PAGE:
Is It Time To Stop Talking About Sex?
Is the secret to good sex… keeping it secret?
So, the big question. The one every polyamorous person will hear eventually. The one we ask you all to move on from.
"How does the sex work?"
Well, at long last, I'm going to give in and tell you. That's right, the big secret. The dirty little secret of polyamory that none of us wants to admit. The revelation of how sex works when you are dating multiple people.
How the sex works is…
… a secret.
And isn't it more exciting that way?
Why don't we talk about sex more openly?
Sex is amazing. And it's natural. And, whatever your personal opinion on the matter, it's simply a part of life. We need sex, end of the story. Get rid of sex, and say goodbye to the human race.
So why isn't it more celebrated?
Firstly there is society's innate prudishness. One doesn't talk about… (whispers)… sex. It's simply not done. We infer. I think it might actually be why metaphor and simile were invented. To prevent us from ever opening having to mention… (whispers)… sex.
There is also the issue of consent. We might be comfortable discussing what we got up to last weekend, and our friends might be eager to hear about our escapades between the sheets. But I can't always know for certain what my partner would be comfortable with me sharing.
But what if there is another reason.
Because I can't help feeling that if we, as a society, were completely open and blasé about sex, that it would lose a certain something.
So here's my question: Does keeping sex secret make it more exciting?
Are secrets good for a relationship?
A large part of the appeal of a relationship is intimacy. There is a huge ego boost in someone sharing something with you that they are don't with everyone else.
We are more likely to share secrets with those to whom we are close, but sharing secrets can also make us feel closer to others. Sharing increasingly intimate secrets facilitates liking among strangers (Aron et al., 1997). Further, sharing secrets is associated with increased relationship satisfaction and relationship quality in romantic couples (Frijns et al., 2013; Sprecher and Hendrick, 2004). Sharing sexual secrets, especially about one's sexual desires, further increases couples' sexual satisfaction (MacNeil and Byers, 2009).
But, before the accusations of hypocrisy come pouring in, this exclusivity doesn't mean monogamy. Or even necessarily sex. We also share intimacies with those who are close to us in other ways.
Friendships hold just as much capacity for intimacy as romantic relationships. It's why people who often start out as friends wind up as lovers and why lovers seek friends to confide in when romance falters.
This is the difference between acquaintances, friends, and Best Friends. The level of intimacy we're prepared to share with them. I'm lucky enough to have a good-sized circle of friends. But only with one or two of those would I feel comfortable telling anything about my life.
So, just as friendships are closer depending on how much we share with those people, sexual relationships create another kind of intimacy. And that intimacy is something we want to focus on and keep to ourselves.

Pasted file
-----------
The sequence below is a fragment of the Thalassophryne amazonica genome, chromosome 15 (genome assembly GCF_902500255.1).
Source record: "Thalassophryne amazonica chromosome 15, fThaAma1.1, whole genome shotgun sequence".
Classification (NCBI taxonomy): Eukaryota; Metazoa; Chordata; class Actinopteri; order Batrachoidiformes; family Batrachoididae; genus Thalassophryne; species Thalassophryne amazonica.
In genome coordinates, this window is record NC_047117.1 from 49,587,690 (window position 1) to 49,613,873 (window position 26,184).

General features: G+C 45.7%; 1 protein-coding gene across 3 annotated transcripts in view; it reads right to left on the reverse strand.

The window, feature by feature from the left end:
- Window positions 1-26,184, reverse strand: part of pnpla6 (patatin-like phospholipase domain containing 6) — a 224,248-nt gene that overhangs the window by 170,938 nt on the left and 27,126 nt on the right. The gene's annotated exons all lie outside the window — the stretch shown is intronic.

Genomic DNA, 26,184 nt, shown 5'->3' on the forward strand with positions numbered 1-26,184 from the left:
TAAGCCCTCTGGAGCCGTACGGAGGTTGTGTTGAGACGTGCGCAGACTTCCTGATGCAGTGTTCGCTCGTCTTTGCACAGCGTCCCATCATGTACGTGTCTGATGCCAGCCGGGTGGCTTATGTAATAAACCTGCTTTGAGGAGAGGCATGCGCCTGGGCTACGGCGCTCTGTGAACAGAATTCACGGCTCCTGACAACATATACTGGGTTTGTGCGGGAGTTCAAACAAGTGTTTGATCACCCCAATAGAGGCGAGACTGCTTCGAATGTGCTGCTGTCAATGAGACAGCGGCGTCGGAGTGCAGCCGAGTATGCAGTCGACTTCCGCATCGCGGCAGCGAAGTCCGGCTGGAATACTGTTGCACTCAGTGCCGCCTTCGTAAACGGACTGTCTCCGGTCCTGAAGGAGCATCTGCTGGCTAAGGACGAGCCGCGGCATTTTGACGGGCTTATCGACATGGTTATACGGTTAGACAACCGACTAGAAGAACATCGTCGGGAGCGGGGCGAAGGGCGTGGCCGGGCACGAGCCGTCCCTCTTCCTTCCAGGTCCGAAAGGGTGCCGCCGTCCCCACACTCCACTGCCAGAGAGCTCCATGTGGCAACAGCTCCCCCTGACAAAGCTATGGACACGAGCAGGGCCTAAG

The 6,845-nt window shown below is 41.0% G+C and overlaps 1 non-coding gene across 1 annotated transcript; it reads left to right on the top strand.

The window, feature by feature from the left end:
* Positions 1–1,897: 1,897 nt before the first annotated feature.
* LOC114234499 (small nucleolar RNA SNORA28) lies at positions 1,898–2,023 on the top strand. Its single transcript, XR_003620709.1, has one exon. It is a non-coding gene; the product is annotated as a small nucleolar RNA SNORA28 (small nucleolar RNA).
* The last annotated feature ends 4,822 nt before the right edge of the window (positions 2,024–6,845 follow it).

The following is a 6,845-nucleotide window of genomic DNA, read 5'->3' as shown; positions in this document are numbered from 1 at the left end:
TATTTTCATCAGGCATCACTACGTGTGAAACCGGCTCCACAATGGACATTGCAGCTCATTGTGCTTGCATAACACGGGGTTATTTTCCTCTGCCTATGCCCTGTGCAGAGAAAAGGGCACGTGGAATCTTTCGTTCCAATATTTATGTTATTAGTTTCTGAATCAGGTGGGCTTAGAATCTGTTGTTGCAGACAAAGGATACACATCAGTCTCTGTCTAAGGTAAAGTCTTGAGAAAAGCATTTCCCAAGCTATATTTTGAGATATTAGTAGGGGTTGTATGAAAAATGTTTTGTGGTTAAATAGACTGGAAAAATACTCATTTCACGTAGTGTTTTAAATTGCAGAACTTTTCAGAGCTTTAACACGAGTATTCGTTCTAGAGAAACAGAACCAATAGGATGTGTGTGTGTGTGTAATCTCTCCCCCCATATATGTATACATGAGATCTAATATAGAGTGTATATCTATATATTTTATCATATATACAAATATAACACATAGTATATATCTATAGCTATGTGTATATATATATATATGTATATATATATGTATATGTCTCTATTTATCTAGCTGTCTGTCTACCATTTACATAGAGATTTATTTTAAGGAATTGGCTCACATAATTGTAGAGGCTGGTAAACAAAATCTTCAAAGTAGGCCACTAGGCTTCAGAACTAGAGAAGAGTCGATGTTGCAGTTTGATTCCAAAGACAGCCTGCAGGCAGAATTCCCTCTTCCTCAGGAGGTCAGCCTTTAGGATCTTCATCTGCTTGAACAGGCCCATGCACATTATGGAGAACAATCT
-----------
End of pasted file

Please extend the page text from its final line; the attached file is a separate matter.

But this doesn't mean refusing to discuss sex at all
When people argue that you should never discuss sex in public, they are obviously wrong. But is there a misunderstood grain of truth in this idea?
If sharing secrets truly does make us feel closer to someone else, does keeping sex between those directly involved make it better?
We should all be more open about sex. That's just a simple fact. But is there a line between being open about sex in general while keeping a veil over the specifics of our personal sex lives?
I've tried to find research on this but haven't been able to find anything. I can find studies showing that keeping secrets within a relationship is a bad thing, but none on the effects of keeping sex secret from those outside of a relationship. (Other than, of course, all the toxic websites that argue sex should never be discussed, full stop.)
And so that means you all get my personal conclusions instead.
The studies I quoted above make it clear that sharing secrets is good for a romantic relationship. As is sharing secrets about our sexual fantasies and desires.
But these facts do not mean your sex life must be kept hidden from the world.
They also don't mean you need to share them with the world, either.
Everyone is free to create the level of intimacy and secrecy they want. It's up to you to find the balance that works for you.
Relationships are not a one-size-fits-all thing. Instead, we should each be constructing them around ourselves and our partners.
And as part of that, you get to decide how open you want to be about your sex life.
You might decide to be happy for everyone to know what you get up to. You might decide to let people know about some things, but keep other parts to yourselves. Or you might decide to keep it all under the veil.
So, how *does* the sex work?
Okay, I promised you an answer didn't I?
Ultimately, I feel there is something exciting about keeping my sex life private. But, at the same time, I have a circle of friends who I include in that privacy. I'm not ashamed of my sex life, and want to share it.
Just not with everyone.
But what do you think? Even once we remove the stigma that surrounds sex, is it still beneficial to keep a layer of mystery around it?